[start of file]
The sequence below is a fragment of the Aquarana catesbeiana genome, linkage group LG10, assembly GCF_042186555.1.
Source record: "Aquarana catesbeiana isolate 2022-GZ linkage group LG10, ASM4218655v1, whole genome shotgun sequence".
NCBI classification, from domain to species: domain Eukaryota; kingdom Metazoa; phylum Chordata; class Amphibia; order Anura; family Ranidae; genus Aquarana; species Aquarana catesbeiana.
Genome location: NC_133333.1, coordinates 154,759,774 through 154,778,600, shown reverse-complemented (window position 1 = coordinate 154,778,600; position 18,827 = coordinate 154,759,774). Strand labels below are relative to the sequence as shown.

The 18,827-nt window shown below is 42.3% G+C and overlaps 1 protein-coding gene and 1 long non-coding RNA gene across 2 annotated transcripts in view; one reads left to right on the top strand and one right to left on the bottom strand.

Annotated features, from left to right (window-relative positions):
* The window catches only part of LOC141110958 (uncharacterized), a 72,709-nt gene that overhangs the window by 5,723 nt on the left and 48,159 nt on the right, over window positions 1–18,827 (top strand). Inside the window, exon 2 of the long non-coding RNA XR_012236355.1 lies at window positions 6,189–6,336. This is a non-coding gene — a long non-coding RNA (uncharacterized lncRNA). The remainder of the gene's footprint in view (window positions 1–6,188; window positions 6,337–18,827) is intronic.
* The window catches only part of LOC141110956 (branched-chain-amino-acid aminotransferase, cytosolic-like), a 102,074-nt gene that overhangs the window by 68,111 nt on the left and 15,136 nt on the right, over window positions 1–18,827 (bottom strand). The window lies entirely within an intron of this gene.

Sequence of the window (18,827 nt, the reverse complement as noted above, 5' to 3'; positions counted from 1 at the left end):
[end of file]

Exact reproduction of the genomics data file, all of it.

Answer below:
The sequence below is a fragment of the Aquarana catesbeiana genome, linkage group LG10, assembly GCF_042186555.1.
Source record: "Aquarana catesbeiana isolate 2022-GZ linkage group LG10, ASM4218655v1, whole genome shotgun sequence".
NCBI classification, from domain to species: domain Eukaryota; kingdom Metazoa; phylum Chordata; class Amphibia; order Anura; family Ranidae; genus Aquarana; species Aquarana catesbeiana.
Genome location: NC_133333.1, coordinates 154,759,774 through 154,778,600, shown reverse-complemented (window position 1 = coordinate 154,778,600; position 18,827 = coordinate 154,759,774). Strand labels below are relative to the sequence as shown.

The 18,827-nt window shown below is 42.3% G+C and overlaps 1 protein-coding gene and 1 long non-coding RNA gene across 2 annotated transcripts in view; one reads left to right on the top strand and one right to left on the bottom strand.

Annotated features, from left to right (window-relative positions):
* The window catches only part of LOC141110958 (uncharacterized), a 72,709-nt gene that overhangs the window by 5,723 nt on the left and 48,159 nt on the right, over window positions 1–18,827 (top strand). Inside the window, exon 2 of the long non-coding RNA XR_012236355.1 lies at window positions 6,189–6,336. This is a non-coding gene — a long non-coding RNA (uncharacterized lncRNA). The remainder of the gene's footprint in view (window positions 1–6,188; window positions 6,337–18,827) is intronic.
* The window catches only part of LOC141110956 (branched-chain-amino-acid aminotransferase, cytosolic-like), a 102,074-nt gene that overhangs the window by 68,111 nt on the left and 15,136 nt on the right, over window positions 1–18,827 (bottom strand). The window lies entirely within an intron of this gene.

Sequence of the window (18,827 nt, the reverse complement as noted above, 5' to 3'; positions counted from 1 at the left end):